of the Virgin Mary,
Turkish Orthodox Patriarchate,
At the northern end of
Bridge across Istanbul's
Horn from Eminönü at the southern end) lies the district called Karaköy (Galata; map).
It's among the city's oldest and most
historic districts, the center of Istanbul's maritime trade and commerce since it was settled by the Genoese in Byzantine times. Shipping offices, ships' chandlers, harbormaster's and customs offices, commercial banks and warehouses lined its shore and crowded its narrow maze of streets.
Today Karaköy is in transition from Istanbul's maritime entrepôt to one of cultural, touristic and commercial center.
For you, it's
an important transportation point, similar to Eminönü, but also offering fine boutique hotels, restaurants, cafés, historic sites, and the ciy's principal international cruise
Although you'll probably get to know Karaköy as
a place to board a ferry, ship, tram or
the Tünel (underground
train to Tünel Square and İstiklal
Caddesi), it's also a good
place to buy hardware, insurance, baklava,
and fish, of
all things. (The Karaköy Fish Market is one good place to find cheap fish meals in Istanbul.)
What to See & Do
Wander Karaköy's maze of little streets north and east of the square, and among the ships' chandlers, machine equipemt sellers and commercial banks and offices you may come upon Greek Orthodox and Armenian schools and churches, not to mention the Church of the Virgin
Turkish Orthodox Patriarchate (Bağımsız
Türk Ortodoks Patrikhanesi)(map), a
dissident group that broke away from
the Ecumenical Orthodox Patriarchate in Fener in 1922.
On the southeast side of the Kılıç Ali Paşa Mosque (1580) near the Kılıç Ali Paşa Hamamı, Kılıç Ali Paşa Mesciti Sokak (map) is lined with tiny cafés and tea shops offering innovative and authentic caffeinated brews to crowds of art students from nearby Mimar Sinan Fine Arts University (Mimar Sinan Güzel Sanatlar Üniversitesi).
Just a block or two to the east is the Istanbul Modern Art Museum, though redevelopment of the area may soon force the museum to move to another location.
On the west side of the square by the TurYol ferry docks is the Karaköy fish market and a dozen tiny fresh-fish eateries and tea houses. Behind them is the best place in Istanbul to buy plumbing fixtures and parts, ships' chains and anchors, and all manner of other useful goods.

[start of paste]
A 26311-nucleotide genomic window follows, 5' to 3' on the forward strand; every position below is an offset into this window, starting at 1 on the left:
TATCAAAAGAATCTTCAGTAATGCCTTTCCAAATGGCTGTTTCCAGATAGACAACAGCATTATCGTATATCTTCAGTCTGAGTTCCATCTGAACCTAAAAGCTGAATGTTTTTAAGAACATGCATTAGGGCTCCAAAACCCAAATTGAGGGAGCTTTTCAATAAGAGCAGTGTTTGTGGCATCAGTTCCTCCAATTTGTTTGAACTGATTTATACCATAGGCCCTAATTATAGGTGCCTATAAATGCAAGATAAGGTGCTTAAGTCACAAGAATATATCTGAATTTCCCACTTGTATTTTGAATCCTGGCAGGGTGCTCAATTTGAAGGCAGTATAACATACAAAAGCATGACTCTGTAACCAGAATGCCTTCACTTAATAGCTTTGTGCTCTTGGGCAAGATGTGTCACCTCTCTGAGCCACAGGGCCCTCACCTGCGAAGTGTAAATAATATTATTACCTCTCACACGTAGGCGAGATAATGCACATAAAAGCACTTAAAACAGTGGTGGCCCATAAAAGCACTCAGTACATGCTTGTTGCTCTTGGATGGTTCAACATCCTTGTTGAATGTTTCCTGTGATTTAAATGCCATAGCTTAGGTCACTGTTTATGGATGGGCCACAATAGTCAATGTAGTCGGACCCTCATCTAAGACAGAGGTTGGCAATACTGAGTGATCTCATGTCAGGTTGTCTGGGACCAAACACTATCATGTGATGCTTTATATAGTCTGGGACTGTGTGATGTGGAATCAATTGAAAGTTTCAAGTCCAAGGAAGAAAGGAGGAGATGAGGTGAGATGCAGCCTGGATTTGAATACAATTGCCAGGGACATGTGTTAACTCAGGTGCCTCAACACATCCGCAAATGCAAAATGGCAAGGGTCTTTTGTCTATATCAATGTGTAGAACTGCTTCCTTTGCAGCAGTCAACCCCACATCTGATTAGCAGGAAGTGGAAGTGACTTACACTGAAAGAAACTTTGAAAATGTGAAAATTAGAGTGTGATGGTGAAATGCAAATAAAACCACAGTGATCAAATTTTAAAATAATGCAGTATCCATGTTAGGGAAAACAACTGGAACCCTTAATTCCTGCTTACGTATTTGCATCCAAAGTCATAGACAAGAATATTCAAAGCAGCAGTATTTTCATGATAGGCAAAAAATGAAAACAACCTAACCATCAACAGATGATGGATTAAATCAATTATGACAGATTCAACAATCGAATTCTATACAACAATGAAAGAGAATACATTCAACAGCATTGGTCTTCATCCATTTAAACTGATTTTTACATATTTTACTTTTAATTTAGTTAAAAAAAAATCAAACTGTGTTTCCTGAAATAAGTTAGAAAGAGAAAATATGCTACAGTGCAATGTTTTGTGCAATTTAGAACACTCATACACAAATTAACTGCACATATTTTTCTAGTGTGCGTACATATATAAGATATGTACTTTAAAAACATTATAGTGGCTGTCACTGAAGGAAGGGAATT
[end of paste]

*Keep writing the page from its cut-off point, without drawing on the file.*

Cruise Ship Docks
ships used to moor here, but a 1.2-km stretch of the shoreline is being redeveloped. Old warehouses and decrepit buildings are being replaced, historic buildings restored, and new facilities installed to better serve Istanbul's greatly increased cruise ship traffic. Called Galataport, the project will change the face of Karaköy.
Artist's rendering of Galataport (Tabanlıoğlu Architects)
For the time being, cruise ship moorings have been moved farther up the Bosphorus shore.
Ferries depart Karaköy for
shore of the Bosphorus (map),
going to both Haydarpaşa
from the dock east of the Galata
boats depart from west of the bridge
Horn side; map).
A Bit of History
Around the year 1000, the emperor
of Byzantium granted
to the merchants of Genoa the
right to settle and do business on
the northern shore of the
his capital, Constantinople.
rapidly, and the Genoese built sturdy
fortifications to protect
themselves and their warehouses. Fragments
of the Genoese walls are still visible,
but most visible of all is the highest
and strongest point in the walls, the
Up the Hill to Galata Tower
the steep hillside toward Galata
Tower along the street named
Yüksek Kaldırım to
see some of the city's fine old Frankish (European) houses,
several of the city's most historic
and of course the Galata
Above, Karaköy (Galata) landmarks: Galata
Tower looms above the Art Deco Yolcu Salonu (Passenger Terminal) soon to be replaced by Galataport's modern port facilities.
Fried fish shop, Karaköy.